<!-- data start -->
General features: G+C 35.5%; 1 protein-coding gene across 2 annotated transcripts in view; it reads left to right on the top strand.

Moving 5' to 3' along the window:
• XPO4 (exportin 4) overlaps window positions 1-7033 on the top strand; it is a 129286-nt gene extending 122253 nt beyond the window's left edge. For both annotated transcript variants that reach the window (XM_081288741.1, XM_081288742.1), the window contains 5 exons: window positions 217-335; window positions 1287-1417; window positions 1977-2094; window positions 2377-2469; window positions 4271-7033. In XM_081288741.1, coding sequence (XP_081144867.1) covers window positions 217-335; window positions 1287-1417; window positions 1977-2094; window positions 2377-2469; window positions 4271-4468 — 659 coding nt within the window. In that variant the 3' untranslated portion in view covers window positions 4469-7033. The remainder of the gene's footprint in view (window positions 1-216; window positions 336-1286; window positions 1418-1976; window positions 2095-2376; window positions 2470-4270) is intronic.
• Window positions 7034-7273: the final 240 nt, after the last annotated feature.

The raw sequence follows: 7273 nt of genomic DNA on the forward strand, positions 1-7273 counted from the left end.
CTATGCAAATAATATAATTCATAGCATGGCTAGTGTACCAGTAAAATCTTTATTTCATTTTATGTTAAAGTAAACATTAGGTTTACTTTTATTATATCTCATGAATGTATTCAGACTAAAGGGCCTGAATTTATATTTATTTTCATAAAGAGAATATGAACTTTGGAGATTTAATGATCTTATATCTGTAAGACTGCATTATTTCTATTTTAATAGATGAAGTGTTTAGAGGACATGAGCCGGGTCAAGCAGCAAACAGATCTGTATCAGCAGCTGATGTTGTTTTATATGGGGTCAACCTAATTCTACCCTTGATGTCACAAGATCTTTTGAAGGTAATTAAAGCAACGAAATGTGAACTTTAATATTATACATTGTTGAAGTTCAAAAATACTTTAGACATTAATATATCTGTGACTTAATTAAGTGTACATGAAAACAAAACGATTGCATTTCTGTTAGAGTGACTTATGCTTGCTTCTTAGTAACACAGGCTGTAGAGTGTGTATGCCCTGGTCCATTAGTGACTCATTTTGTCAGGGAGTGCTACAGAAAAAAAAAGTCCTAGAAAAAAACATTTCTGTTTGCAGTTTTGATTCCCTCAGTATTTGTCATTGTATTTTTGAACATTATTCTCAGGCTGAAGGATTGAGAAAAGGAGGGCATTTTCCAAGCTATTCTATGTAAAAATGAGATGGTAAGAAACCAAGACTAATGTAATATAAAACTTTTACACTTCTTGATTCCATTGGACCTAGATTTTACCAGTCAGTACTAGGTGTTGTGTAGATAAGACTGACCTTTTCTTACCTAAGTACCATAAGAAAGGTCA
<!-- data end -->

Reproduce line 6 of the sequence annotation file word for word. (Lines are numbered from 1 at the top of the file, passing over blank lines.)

CTATGCAAATAATATAATTCATAGCATGGCTAGTGTACCAGTAAAATCTTTATTTCATTTTATGTTAAAGTAAACATTAGGTTTACTTTTATTATATCTCATGAATGTATTCAGACTAAAGGGCCTGAATTTATATTTATTTTCATAAAGAGAATATGAACTTTGGAGATTTAATGATCTTATATCTGTAAGACTGCATTATTTCTATTTTAATAGATGAAGTGTTTAGAGGACATGAGCCGGGTCAAGCAGCAAACAGATCTGTATCAGCAGCTGATGTTGTTTTATATGGGGTCAACCTAATTCTACCCTTGATGTCACAAGATCTTTTGAAGGTAATTAAAGCAACGAAATGTGAACTTTAATATTATACATTGTTGAAGTTCAAAAATACTTTAGACATTAATATATCTGTGACTTAATTAAGTGTACATGAAAACAAAACGATTGCATTTCTGTTAGAGTGACTTATGCTTGCTTCTTAGTAACACAGGCTGTAGAGTGTGTATGCCCTGGTCCATTAGTGACTCATTTTGTCAGGGAGTGCTACAGAAAAAAAAAGTCCTAGAAAAAAACATTTCTGTTTGCAGTTTTGATTCCCTCAGTATTTGTCATTGTATTTTTGAACATTATTCTCAGGCTGAAGGATTGAGAAAAGGAGGGCATTTTCCAAGCTATTCTATGTAAAAATGAGATGGTAAGAAACCAAGACTAATGTAATATAAAACTTTTACACTTCTTGATTCCATTGGACCTAGATTTTACCAGTCAGTACTAGGTGTTGTGTAGATAAGACTGACCTTTTCTTACCTAAGTACCATAAGAAAGGTCA